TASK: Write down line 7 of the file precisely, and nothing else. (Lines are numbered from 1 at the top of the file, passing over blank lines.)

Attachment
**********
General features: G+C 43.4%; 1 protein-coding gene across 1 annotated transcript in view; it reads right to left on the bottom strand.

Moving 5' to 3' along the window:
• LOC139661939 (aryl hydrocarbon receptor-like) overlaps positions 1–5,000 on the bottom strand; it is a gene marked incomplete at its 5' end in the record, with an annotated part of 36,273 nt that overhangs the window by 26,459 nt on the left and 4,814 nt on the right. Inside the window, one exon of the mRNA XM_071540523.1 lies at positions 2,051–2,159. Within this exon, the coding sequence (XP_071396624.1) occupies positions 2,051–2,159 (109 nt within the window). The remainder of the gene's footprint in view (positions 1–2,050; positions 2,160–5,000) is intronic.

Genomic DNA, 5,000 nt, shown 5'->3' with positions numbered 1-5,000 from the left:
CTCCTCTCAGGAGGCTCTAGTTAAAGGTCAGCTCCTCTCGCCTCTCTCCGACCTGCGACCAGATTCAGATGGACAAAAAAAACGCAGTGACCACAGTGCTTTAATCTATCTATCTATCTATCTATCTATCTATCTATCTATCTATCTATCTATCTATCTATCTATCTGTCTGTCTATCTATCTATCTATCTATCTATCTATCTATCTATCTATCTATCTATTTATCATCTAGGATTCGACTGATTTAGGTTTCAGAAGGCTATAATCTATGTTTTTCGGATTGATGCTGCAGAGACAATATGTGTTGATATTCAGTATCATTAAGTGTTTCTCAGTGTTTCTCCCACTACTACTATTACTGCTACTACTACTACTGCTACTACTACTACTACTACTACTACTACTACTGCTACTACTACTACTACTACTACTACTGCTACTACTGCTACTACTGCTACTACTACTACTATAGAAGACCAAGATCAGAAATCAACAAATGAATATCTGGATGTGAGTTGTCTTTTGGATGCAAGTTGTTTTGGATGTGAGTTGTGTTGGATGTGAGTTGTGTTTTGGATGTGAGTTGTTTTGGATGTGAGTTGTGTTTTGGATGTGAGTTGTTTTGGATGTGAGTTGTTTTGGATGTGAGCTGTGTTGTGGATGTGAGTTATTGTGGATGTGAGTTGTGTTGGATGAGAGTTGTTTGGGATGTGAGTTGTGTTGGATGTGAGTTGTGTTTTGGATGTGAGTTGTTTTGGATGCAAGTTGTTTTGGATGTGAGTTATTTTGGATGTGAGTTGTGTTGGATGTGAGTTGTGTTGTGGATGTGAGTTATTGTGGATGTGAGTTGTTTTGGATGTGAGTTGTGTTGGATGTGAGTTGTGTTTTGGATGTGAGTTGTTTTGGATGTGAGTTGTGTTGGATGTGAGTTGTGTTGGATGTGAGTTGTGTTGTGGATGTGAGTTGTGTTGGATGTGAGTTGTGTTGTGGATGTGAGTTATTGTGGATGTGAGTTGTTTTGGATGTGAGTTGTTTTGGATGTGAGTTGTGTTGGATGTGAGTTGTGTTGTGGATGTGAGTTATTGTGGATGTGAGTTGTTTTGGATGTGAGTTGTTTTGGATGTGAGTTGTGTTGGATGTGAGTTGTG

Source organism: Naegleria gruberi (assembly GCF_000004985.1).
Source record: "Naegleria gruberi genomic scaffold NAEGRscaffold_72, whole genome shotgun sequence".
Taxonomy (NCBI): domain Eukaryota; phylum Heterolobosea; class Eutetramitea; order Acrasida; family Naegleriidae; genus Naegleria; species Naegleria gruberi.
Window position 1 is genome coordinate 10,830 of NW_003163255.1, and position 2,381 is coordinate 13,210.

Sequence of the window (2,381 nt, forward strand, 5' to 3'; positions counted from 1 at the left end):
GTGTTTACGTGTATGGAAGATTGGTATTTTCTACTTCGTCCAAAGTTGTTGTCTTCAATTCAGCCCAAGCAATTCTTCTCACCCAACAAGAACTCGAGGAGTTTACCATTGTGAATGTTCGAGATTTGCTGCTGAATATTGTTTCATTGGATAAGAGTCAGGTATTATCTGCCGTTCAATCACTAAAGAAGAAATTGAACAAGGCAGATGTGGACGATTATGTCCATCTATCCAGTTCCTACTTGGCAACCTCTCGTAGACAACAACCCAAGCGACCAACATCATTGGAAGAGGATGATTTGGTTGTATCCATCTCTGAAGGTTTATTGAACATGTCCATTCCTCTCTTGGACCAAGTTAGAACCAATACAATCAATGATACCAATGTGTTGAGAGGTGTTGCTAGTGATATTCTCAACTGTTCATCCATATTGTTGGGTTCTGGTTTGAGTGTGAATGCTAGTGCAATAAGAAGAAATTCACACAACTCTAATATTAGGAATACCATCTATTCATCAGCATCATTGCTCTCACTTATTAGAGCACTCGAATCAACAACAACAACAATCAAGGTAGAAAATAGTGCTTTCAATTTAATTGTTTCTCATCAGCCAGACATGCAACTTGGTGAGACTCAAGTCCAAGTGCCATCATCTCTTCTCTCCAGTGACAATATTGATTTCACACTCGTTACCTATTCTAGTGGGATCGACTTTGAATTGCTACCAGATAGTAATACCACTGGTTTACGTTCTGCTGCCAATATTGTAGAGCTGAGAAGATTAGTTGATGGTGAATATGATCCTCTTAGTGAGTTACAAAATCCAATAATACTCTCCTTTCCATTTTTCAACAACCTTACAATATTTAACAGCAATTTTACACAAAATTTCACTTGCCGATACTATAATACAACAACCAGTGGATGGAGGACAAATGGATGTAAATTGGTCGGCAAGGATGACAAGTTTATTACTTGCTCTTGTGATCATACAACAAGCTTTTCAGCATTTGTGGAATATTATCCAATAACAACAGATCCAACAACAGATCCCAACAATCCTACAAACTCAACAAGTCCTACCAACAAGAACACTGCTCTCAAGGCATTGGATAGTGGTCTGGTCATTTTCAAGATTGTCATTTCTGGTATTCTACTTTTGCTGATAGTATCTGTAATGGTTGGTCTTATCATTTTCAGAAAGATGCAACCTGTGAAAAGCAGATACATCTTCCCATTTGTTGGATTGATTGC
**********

Source record: "Naegleria gruberi genomic scaffold NAEGRscaffold_72, whole genome shotgun sequence".